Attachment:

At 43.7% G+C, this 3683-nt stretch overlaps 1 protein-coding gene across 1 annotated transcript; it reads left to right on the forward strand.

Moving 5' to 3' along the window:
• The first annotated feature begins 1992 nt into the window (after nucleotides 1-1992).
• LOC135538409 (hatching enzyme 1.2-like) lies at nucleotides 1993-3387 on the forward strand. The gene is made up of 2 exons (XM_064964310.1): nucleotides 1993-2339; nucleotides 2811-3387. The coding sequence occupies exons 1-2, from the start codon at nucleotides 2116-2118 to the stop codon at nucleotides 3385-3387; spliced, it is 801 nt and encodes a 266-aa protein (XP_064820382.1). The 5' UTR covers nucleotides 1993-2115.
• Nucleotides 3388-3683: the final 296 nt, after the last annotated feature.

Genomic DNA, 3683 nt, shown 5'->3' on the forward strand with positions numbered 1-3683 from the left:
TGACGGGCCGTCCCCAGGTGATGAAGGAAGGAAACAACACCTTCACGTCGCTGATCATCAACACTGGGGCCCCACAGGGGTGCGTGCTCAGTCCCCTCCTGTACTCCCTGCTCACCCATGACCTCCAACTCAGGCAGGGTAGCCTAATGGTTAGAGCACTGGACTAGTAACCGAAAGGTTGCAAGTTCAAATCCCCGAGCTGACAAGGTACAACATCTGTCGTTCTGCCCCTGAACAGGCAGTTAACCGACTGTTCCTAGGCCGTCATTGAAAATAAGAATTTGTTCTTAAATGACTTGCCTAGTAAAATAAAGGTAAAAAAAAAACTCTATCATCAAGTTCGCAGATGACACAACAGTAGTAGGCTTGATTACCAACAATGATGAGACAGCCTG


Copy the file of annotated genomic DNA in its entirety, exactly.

At 43.7% G+C, this 3683-nt stretch overlaps 1 protein-coding gene across 1 annotated transcript; it reads left to right on the forward strand.

Moving 5' to 3' along the window:
• The first annotated feature begins 1992 nt into the window (after nucleotides 1-1992).
• LOC135538409 (hatching enzyme 1.2-like) lies at nucleotides 1993-3387 on the forward strand. The gene is made up of 2 exons (XM_064964310.1): nucleotides 1993-2339; nucleotides 2811-3387. The coding sequence occupies exons 1-2, from the start codon at nucleotides 2116-2118 to the stop codon at nucleotides 3385-3387; spliced, it is 801 nt and encodes a 266-aa protein (XP_064820382.1). The 5' UTR covers nucleotides 1993-2115.
• Nucleotides 3388-3683: the final 296 nt, after the last annotated feature.

Genomic DNA, 3683 nt, shown 5'->3' on the forward strand with positions numbered 1-3683 from the left:
TGACGGGCCGTCCCCAGGTGATGAAGGAAGGAAACAACACCTTCACGTCGCTGATCATCAACACTGGGGCCCCACAGGGGTGCGTGCTCAGTCCCCTCCTGTACTCCCTGCTCACCCATGACCTCCAACTCAGGCAGGGTAGCCTAATGGTTAGAGCACTGGACTAGTAACCGAAAGGTTGCAAGTTCAAATCCCCGAGCTGACAAGGTACAACATCTGTCGTTCTGCCCCTGAACAGGCAGTTAACCGACTGTTCCTAGGCCGTCATTGAAAATAAGAATTTGTTCTTAAATGACTTGCCTAGTAAAATAAAGGTAAAAAAAAAACTCTATCATCAAGTTCGCAGATGACACAACAGTAGTAGGCTTGATTACCAACAATGATGAGACAGCCTG